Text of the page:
In this article let`s talk about hemorrhoids and pregnancy. It is the bane of every woman’s existence when her legs suddenly look as if a plant has taken root on it which looks like weird, bluish and very obvious roots.
Varicose veins signals the end of the days when she can wear shorts and miniskirts out in broad daylight. Surprisingly, these roots do not only affect our legs but also our behinds. And even more surprisingly, they are called hemorrhoids. Yes ladies, hemorrhoids are basically varicose veins, inflamed veins that keep swelling out of control, on our anuses. Only, instead of looking like the roots of a fully-grown tree, they look like grapes of various sizes depending on the severity.
So why should we worry about hemorrhoids? Well, if you’re planning to have a baby any time soon, hemorrhoids is a very common complication, especially during the third trimester. But not to worry! Hemorrhoids and pregnancy advice doesn’t really entail much but a little love and attention.
Hemorrhoids and Pregnancy: Why are They More Common During the Pregnancy?
Now, I know expectant mothers have enough to worry about without the fuss of having hemorrhoids so I’m here to answer the question “Why you?” Well, first of all, your growing belly puts pressure on almost every organ in your body since it takes up so much space. The blood flow in the veins in the lower part of your body is compromised since their passageway back to the heart to get re-oxygenated is blocked by your enlarged uterus.
As an example, take your arm and have it hang down with your fingers pointing towards the floor. You will notice the veins on your hands and wrist start to protrude and have a bluish tint to it. That is blood flooding through the veins in your wrist. Now, imagine if you tied a tourniquet tightly around your forearm or above your elbow. Wouldn’t that prevent the blood from returning back to the heart? The same thing happens in your lower body. There is an obstruction in the normal passageway for the blood and it, therefore, pools in the veins in your legs or anus, leaving you with varicose veins and/or hemorrhoids.
So now, maybe you’re thinking “Big deal”. A bunch of grapes has taken up residency on my other end. For one thing, piles are plenty itchy and downright uncomfortable. But one thing that makes getting rid of hemorrhoids even more desirable is the fact that you will experience pain every time you sit or bear down on your daily visits to the toilet.
But, more importantly than that, you stand with a high chance of developing constipation. Why? Try squeezing toothpaste out of the tube with the cap on. Some toothpaste may seep through the opening and will, eventually break the cap open. The same happens with hemorrhoids. With all the bearing down you will try to do to move your bowels, you won’t be able to effectively expel them because of the obstruction and you run the risk of rupturing the swollen veins resulting in excessive bleeding. And did I mention that it will hurt?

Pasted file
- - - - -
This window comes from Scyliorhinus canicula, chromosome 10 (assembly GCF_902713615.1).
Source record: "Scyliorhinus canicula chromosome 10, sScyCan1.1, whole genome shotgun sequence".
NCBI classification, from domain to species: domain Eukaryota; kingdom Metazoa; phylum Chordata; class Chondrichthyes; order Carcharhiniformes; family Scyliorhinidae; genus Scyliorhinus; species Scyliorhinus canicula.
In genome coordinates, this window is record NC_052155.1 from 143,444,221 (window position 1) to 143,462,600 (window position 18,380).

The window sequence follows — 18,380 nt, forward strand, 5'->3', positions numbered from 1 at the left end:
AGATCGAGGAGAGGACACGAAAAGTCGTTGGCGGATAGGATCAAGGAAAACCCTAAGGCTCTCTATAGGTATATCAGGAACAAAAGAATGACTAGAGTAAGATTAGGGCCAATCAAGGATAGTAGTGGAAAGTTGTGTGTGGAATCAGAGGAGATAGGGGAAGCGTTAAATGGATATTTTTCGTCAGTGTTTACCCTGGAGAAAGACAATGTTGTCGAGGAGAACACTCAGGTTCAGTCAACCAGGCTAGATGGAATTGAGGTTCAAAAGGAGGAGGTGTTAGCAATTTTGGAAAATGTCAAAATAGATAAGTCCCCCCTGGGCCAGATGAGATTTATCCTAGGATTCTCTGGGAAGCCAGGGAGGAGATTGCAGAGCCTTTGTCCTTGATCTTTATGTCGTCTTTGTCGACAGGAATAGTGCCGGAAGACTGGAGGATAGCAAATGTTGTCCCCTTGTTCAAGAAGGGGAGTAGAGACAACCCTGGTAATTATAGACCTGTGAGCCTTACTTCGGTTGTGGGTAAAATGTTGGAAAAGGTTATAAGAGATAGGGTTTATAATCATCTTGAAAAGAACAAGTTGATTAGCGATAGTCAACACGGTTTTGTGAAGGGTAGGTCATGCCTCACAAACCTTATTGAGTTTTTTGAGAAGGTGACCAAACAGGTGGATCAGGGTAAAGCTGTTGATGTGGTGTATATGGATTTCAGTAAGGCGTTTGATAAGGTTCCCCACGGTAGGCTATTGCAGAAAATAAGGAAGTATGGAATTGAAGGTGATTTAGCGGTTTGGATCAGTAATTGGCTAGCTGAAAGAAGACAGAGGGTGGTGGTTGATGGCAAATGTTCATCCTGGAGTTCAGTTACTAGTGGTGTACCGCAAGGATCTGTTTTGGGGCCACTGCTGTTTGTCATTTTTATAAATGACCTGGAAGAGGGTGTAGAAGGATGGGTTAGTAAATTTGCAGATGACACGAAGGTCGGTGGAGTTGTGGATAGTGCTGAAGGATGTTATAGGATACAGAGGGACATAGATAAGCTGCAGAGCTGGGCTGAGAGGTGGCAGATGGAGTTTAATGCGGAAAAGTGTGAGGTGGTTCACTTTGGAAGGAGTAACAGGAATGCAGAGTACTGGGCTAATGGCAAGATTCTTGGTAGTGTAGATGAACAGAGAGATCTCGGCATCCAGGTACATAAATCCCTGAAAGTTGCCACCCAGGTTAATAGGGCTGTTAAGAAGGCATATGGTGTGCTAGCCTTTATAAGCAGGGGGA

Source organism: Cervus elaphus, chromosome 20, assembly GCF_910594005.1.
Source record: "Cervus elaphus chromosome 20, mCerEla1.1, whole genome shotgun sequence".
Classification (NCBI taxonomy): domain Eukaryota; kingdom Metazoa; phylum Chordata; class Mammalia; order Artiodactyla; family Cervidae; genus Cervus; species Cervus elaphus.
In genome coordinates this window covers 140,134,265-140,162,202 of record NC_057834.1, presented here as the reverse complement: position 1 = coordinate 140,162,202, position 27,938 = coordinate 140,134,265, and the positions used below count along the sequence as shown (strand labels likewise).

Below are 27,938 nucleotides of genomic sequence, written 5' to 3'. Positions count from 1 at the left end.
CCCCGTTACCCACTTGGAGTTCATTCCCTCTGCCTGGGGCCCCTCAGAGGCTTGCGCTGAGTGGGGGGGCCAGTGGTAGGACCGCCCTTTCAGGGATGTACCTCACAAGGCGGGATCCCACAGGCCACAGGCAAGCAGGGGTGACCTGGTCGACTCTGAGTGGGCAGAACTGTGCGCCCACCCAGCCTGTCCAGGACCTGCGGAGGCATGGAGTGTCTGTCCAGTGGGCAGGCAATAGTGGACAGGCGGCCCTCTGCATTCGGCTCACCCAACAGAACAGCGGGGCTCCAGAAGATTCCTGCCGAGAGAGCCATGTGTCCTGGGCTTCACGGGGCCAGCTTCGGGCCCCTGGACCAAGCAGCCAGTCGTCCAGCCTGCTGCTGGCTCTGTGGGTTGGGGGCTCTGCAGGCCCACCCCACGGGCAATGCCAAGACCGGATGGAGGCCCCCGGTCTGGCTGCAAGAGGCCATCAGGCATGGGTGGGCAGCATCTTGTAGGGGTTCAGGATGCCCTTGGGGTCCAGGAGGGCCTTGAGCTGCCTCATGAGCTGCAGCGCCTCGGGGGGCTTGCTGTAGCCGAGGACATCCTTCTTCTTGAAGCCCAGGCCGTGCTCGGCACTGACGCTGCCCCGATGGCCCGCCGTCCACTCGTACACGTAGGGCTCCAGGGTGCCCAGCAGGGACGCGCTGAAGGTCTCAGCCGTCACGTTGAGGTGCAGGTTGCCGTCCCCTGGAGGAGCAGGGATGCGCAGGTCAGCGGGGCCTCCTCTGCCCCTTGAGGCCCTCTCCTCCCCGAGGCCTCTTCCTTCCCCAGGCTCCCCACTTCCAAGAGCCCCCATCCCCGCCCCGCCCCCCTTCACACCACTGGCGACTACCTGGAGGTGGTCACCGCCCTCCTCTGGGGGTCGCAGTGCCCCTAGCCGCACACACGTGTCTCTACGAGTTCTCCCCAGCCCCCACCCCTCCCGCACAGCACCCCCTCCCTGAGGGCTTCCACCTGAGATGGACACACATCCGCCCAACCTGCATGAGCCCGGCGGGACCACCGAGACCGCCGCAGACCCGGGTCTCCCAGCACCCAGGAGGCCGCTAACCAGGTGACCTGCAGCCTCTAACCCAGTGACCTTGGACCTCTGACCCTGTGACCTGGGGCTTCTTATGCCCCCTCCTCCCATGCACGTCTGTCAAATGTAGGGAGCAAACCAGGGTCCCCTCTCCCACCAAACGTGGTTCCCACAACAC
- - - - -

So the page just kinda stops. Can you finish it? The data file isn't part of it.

How Can I Avoid Getting Hemorrhoids During Pregnancy?
Unfortunately, the mere fact that you are pregnant places you at risk for hemorrhoids automatically. Any means of getting rid of hemorrhoids itself is unclear but there are some measures we can take to lessen the risk of developing this condition.
Adequate hydration: One of the causes of constipation is inadequate fluid intake. Water will help in softening our bowels so that it could pass through easily with minimum effort.
High fiber diet: Fiber is an indigestible substance that will help you in the easy passage of your stools. You can find this in fruits, vegetables, whole grain and beans.
Exercise: The simple act of walking around can stimulate our need to defecate. Avoid sitting or standing in one attitude for a long time. Mobilize as much as possible.
Ask your obstetrician to prescribe you a stool softener or laxative: Your doctor will be able to tell you whether you need it or not. A simple rule of thumb is the number 3 (defecating more than 3 times a day or defecating less than 3 times a week indicates something abnormal.)
Take care of your behind: Be gentle with the skin on your backside. Always keep it clean with a gentle wash and wipe it dry and clean with soft tissue paper.
Kegel’s exercises: Your obstetrician or gynecologist will tell you how to perform these properly. These exercises will not only help muscle tone in that area but also improve blood circulation.
Less Valsalva maneuver: This maneuver is just another fancy term for the bearing down effort you do when moving bowels or giving birth. Do not put too much pressure when defecating. It won’t come out until it does so don’t strain yourself trying to force it out. Read more about natural ways to prevent hemorrhoids
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For more information on how to deal with hemorrhoids during pregnancy please watch this video: